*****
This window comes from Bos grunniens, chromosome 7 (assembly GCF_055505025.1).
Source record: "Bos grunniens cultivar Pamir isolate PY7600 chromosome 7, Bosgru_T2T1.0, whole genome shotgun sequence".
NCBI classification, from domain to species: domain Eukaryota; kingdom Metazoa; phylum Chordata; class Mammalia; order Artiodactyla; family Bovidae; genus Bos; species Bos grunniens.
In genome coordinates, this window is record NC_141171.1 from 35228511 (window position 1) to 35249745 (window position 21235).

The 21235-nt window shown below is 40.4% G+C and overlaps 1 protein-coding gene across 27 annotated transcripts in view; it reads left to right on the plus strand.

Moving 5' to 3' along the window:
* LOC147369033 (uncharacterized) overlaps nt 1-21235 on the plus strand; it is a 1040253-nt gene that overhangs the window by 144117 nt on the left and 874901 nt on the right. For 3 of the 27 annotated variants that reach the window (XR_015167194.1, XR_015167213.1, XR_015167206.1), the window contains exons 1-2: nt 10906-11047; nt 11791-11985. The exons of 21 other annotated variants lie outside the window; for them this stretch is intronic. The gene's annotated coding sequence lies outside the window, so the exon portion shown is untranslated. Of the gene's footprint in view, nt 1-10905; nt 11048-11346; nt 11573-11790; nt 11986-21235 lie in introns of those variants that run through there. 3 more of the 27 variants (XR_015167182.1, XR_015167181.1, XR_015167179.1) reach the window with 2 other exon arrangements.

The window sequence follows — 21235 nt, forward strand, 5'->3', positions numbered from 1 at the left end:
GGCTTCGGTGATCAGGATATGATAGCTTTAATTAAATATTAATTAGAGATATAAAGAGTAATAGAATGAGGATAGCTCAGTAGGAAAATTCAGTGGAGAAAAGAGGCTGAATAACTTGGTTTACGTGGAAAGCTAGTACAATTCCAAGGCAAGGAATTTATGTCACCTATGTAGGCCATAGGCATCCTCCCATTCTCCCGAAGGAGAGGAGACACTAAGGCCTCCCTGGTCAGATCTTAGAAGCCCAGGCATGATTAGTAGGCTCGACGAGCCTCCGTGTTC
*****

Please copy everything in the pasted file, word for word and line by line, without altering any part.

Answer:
This window comes from Bos grunniens, chromosome 7 (assembly GCF_055505025.1).
Source record: "Bos grunniens cultivar Pamir isolate PY7600 chromosome 7, Bosgru_T2T1.0, whole genome shotgun sequence".
NCBI classification, from domain to species: domain Eukaryota; kingdom Metazoa; phylum Chordata; class Mammalia; order Artiodactyla; family Bovidae; genus Bos; species Bos grunniens.
In genome coordinates, this window is record NC_141171.1 from 35228511 (window position 1) to 35249745 (window position 21235).

The 21235-nt window shown below is 40.4% G+C and overlaps 1 protein-coding gene across 27 annotated transcripts in view; it reads left to right on the plus strand.

Moving 5' to 3' along the window:
* LOC147369033 (uncharacterized) overlaps nt 1-21235 on the plus strand; it is a 1040253-nt gene that overhangs the window by 144117 nt on the left and 874901 nt on the right. For 3 of the 27 annotated variants that reach the window (XR_015167194.1, XR_015167213.1, XR_015167206.1), the window contains exons 1-2: nt 10906-11047; nt 11791-11985. The exons of 21 other annotated variants lie outside the window; for them this stretch is intronic. The gene's annotated coding sequence lies outside the window, so the exon portion shown is untranslated. Of the gene's footprint in view, nt 1-10905; nt 11048-11346; nt 11573-11790; nt 11986-21235 lie in introns of those variants that run through there. 3 more of the 27 variants (XR_015167182.1, XR_015167181.1, XR_015167179.1) reach the window with 2 other exon arrangements.

The window sequence follows — 21235 nt, forward strand, 5'->3', positions numbered from 1 at the left end:
GGCTTCGGTGATCAGGATATGATAGCTTTAATTAAATATTAATTAGAGATATAAAGAGTAATAGAATGAGGATAGCTCAGTAGGAAAATTCAGTGGAGAAAAGAGGCTGAATAACTTGGTTTACGTGGAAAGCTAGTACAATTCCAAGGCAAGGAATTTATGTCACCTATGTAGGCCATAGGCATCCTCCCATTCTCCCGAAGGAGAGGAGACACTAAGGCCTCCCTGGTCAGATCTTAGAAGCCCAGGCATGATTAGTAGGCTCGACGAGCCTCCGTGTTC